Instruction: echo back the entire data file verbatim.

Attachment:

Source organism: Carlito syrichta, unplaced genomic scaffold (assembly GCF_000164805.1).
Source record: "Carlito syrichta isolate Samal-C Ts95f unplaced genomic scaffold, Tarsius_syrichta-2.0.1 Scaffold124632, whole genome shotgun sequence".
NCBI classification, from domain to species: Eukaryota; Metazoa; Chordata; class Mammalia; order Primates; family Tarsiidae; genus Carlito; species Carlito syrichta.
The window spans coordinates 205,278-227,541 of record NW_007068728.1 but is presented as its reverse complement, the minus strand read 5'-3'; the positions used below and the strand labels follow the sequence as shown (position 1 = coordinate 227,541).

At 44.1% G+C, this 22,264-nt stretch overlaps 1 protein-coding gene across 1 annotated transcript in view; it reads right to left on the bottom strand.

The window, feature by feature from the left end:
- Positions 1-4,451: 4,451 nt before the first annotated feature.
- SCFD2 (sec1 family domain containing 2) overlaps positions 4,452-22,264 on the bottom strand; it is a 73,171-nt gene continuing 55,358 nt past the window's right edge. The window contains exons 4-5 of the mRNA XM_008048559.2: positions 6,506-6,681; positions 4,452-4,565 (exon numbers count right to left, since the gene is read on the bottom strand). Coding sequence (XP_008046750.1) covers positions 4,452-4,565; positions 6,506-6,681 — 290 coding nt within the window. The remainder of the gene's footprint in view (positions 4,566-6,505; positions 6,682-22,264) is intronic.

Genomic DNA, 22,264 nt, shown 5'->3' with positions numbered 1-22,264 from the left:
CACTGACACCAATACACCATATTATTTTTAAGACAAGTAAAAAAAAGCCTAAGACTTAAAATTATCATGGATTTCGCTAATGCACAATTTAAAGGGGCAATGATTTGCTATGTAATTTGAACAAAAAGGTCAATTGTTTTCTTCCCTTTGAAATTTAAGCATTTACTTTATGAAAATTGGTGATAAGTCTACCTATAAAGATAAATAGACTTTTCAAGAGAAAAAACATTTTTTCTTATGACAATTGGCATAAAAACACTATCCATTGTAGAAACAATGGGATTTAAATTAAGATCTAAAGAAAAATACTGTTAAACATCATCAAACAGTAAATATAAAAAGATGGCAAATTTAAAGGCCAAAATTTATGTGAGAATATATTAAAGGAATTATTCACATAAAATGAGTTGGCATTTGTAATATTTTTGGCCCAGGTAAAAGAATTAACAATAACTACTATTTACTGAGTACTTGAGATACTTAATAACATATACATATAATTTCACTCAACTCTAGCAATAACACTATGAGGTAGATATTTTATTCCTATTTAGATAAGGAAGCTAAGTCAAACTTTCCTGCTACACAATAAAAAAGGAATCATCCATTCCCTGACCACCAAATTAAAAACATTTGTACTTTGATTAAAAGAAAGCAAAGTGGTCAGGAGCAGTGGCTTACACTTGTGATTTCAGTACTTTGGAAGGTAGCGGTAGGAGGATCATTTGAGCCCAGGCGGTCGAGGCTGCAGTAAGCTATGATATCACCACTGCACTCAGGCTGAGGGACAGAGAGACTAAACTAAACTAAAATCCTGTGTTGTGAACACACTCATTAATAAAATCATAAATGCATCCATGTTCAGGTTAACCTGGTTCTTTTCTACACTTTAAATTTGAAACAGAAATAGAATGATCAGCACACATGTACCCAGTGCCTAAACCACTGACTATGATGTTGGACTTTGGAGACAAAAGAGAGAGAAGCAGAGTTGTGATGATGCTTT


Source organism: Carlito syrichta, unplaced genomic scaffold (assembly GCF_000164805.1).
Source record: "Carlito syrichta isolate Samal-C Ts95f unplaced genomic scaffold, Tarsius_syrichta-2.0.1 Scaffold124632, whole genome shotgun sequence".
NCBI classification, from domain to species: Eukaryota; Metazoa; Chordata; class Mammalia; order Primates; family Tarsiidae; genus Carlito; species Carlito syrichta.
The window spans coordinates 205,278-227,541 of record NW_007068728.1 but is presented as its reverse complement, the minus strand read 5'-3'; the positions used below and the strand labels follow the sequence as shown (position 1 = coordinate 227,541).

At 44.1% G+C, this 22,264-nt stretch overlaps 1 protein-coding gene across 1 annotated transcript in view; it reads right to left on the bottom strand.

The window, feature by feature from the left end:
- Positions 1-4,451: 4,451 nt before the first annotated feature.
- SCFD2 (sec1 family domain containing 2) overlaps positions 4,452-22,264 on the bottom strand; it is a 73,171-nt gene continuing 55,358 nt past the window's right edge. The window contains exons 4-5 of the mRNA XM_008048559.2: positions 6,506-6,681; positions 4,452-4,565 (exon numbers count right to left, since the gene is read on the bottom strand). Coding sequence (XP_008046750.1) covers positions 4,452-4,565; positions 6,506-6,681 — 290 coding nt within the window. The remainder of the gene's footprint in view (positions 4,566-6,505; positions 6,682-22,264) is intronic.

Genomic DNA, 22,264 nt, shown 5'->3' with positions numbered 1-22,264 from the left:
CACTGACACCAATACACCATATTATTTTTAAGACAAGTAAAAAAAAGCCTAAGACTTAAAATTATCATGGATTTCGCTAATGCACAATTTAAAGGGGCAATGATTTGCTATGTAATTTGAACAAAAAGGTCAATTGTTTTCTTCCCTTTGAAATTTAAGCATTTACTTTATGAAAATTGGTGATAAGTCTACCTATAAAGATAAATAGACTTTTCAAGAGAAAAAACATTTTTTCTTATGACAATTGGCATAAAAACACTATCCATTGTAGAAACAATGGGATTTAAATTAAGATCTAAAGAAAAATACTGTTAAACATCATCAAACAGTAAATATAAAAAGATGGCAAATTTAAAGGCCAAAATTTATGTGAGAATATATTAAAGGAATTATTCACATAAAATGAGTTGGCATTTGTAATATTTTTGGCCCAGGTAAAAGAATTAACAATAACTACTATTTACTGAGTACTTGAGATACTTAATAACATATACATATAATTTCACTCAACTCTAGCAATAACACTATGAGGTAGATATTTTATTCCTATTTAGATAAGGAAGCTAAGTCAAACTTTCCTGCTACACAATAAAAAAGGAATCATCCATTCCCTGACCACCAAATTAAAAACATTTGTACTTTGATTAAAAGAAAGCAAAGTGGTCAGGAGCAGTGGCTTACACTTGTGATTTCAGTACTTTGGAAGGTAGCGGTAGGAGGATCATTTGAGCCCAGGCGGTCGAGGCTGCAGTAAGCTATGATATCACCACTGCACTCAGGCTGAGGGACAGAGAGACTAAACTAAACTAAAATCCTGTGTTGTGAACACACTCATTAATAAAATCATAAATGCATCCATGTTCAGGTTAACCTGGTTCTTTTCTACACTTTAAATTTGAAACAGAAATAGAATGATCAGCACACATGTACCCAGTGCCTAAACCACTGACTATGATGTTGGACTTTGGAGACAAAAGAGAGAGAAGCAGAGTTGTGATGATGCTTT